Establishing a plan for how your assets will be distributed upon death. Proper estate planning addresses what happens to your investments, business interests, life insurance, employee benefits plans, real estate interests, and implements strategies to minimize potential estate taxes. With your regard to your own personal well being an estate plan should provide for a trusted individual to honor your wishes regarding health care matters in the event you are incapacitated.
Your estate is made up of everything you own, including:
While each scenario is unique,a typical Estate Plan may include the following attorney prepared documents:
A challenge to a Will is also known as a Will Contest. These actions are not uncommon in a probate proceeding and may be costly to litigate.
In order for an individual to contest a Will they must have proper legal standing to raise the objection. Challenges to a Will can arise for a variety of reasons valid or otherwise, but often occur if distribution schemes change following a revocation and redraft, or if children receive disproportionate shares under the Will.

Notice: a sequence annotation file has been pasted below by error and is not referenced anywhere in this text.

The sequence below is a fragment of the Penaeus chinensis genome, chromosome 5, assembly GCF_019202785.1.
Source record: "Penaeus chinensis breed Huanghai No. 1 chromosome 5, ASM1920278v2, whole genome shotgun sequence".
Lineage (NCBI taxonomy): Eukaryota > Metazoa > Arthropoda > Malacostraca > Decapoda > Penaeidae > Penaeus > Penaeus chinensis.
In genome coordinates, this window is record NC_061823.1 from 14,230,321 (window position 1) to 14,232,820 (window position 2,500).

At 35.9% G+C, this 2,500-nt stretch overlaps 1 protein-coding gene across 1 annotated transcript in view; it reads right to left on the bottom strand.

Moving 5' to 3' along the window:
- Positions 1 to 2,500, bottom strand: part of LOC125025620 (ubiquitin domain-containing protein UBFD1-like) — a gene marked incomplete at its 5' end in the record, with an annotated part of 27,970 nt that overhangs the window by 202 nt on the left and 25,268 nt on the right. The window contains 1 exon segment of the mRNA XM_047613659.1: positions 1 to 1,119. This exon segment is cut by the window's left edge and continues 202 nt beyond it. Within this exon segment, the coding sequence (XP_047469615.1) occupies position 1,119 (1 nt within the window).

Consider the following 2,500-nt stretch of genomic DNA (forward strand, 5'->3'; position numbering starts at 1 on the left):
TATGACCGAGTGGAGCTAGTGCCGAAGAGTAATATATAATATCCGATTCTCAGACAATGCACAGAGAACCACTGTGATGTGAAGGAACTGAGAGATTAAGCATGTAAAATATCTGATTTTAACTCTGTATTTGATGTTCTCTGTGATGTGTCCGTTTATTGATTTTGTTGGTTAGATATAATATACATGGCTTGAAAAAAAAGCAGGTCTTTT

Executors are reimbursed for legitimate out of pocket expenses incurred resulting from the management and distribution of the estate. Executors may also be entitled to statutory fees which are based on the gross probate estate. (See PROBATE COSTS)
Generally, the creation and placement of assets into a Revocable Living Trust will not affect your control over the assets. So long as you are trustee of your trust, mentally competent and alive you have total control over your assets. It is not necessary to obtain a Tax Identification Number for your Trust because there are no income tax changes. Most significant to this type of Trust is that it is revocable meaning it can be changed or completly revoked.
So long as you continue to live in the home, Federal Law prohibits financial institutions from accelerating your loan because you have transferred the property into your Revocable Living Trust. There is an exception, enacted as a part to the 1982 Garn-St. Germain Act that does not prohibit acceleration of the mortgage if the residential real estate is five dwelling units or larger.